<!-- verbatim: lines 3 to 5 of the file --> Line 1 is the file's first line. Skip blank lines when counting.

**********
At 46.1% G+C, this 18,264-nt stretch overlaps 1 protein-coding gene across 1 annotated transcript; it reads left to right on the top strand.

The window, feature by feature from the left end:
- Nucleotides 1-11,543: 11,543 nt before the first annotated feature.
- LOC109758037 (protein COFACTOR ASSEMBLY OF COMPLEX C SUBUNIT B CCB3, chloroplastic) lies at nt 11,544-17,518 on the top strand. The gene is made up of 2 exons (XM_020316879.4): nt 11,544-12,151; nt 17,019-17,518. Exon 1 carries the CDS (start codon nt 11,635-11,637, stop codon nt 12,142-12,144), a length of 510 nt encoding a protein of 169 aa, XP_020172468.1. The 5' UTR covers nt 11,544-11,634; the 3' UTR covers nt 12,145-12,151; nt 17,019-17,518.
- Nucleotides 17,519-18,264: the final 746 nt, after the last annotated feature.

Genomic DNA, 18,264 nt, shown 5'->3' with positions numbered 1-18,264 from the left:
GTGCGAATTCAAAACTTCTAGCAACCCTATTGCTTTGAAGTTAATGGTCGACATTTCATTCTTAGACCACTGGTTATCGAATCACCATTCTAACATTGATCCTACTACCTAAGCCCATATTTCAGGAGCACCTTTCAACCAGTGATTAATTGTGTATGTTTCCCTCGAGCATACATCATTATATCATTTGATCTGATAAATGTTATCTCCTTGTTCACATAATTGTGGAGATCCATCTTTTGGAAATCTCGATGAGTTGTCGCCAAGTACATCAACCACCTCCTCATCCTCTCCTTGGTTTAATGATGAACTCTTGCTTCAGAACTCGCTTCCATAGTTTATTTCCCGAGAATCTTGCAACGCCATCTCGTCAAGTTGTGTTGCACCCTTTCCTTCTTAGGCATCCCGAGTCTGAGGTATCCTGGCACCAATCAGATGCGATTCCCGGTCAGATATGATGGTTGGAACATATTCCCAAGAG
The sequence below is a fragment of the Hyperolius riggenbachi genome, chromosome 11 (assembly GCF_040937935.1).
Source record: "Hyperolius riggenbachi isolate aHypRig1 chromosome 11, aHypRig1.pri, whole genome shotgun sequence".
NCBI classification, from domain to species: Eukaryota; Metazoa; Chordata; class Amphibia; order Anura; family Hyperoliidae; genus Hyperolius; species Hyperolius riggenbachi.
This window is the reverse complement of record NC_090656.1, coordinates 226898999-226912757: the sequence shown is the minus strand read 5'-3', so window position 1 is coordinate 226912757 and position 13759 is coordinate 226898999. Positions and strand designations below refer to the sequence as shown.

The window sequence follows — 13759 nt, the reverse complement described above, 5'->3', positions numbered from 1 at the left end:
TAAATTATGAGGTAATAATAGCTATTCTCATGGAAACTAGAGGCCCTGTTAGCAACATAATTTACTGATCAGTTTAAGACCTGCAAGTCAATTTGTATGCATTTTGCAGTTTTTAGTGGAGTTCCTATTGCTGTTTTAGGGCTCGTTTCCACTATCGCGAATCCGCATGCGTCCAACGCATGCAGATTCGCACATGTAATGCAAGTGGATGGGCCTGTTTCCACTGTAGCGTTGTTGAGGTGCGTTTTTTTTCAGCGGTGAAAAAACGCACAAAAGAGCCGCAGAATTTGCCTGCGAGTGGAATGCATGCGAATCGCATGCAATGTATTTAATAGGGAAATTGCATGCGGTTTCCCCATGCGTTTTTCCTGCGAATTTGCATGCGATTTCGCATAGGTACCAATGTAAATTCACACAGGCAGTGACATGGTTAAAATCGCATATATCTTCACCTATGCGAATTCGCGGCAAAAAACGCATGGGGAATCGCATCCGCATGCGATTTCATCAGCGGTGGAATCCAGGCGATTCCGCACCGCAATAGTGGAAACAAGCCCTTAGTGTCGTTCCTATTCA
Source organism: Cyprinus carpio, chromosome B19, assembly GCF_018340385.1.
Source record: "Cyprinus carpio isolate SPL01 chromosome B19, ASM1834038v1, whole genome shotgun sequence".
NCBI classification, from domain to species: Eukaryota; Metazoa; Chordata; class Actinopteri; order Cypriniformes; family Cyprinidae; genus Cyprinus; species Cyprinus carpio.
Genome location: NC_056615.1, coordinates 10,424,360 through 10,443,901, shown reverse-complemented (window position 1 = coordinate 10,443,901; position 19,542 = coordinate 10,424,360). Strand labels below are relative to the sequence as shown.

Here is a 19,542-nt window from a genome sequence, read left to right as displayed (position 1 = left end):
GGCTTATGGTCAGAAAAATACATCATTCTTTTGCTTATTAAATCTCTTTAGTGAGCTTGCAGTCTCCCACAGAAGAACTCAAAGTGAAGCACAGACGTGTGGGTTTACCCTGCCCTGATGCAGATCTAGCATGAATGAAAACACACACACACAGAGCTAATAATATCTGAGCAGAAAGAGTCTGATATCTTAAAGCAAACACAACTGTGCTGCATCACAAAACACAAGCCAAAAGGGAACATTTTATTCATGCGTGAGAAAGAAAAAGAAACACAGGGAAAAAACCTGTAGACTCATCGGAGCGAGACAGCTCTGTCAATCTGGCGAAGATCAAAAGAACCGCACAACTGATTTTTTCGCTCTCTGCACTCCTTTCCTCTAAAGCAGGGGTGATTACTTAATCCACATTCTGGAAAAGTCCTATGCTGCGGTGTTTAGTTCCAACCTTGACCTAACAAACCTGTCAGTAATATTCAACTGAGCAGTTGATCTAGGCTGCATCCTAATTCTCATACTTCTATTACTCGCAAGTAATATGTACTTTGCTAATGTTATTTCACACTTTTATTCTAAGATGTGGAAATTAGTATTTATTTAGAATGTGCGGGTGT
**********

- Nucleotides 1-11,543: 11,543 nt before the first annotated feature.
- LOC109758037 (protein COFACTOR ASSEMBLY OF COMPLEX C SUBUNIT B CCB3, chloroplastic) lies at nt 11,544-17,518 on the top strand. The gene is made up of 2 exons (XM_020316879.4): nt 11,544-12,151; nt 17,019-17,518. Exon 1 carries the CDS (start codon nt 11,635-11,637, stop codon nt 12,142-12,144), a length of 510 nt encoding a protein of 169 aa, XP_020172468.1. The 5' UTR covers nt 11,544-11,634; the 3' UTR covers nt 12,145-12,151; nt 17,019-17,518.
- Nucleotides 17,519-18,264: the final 746 nt, after the last annotated feature.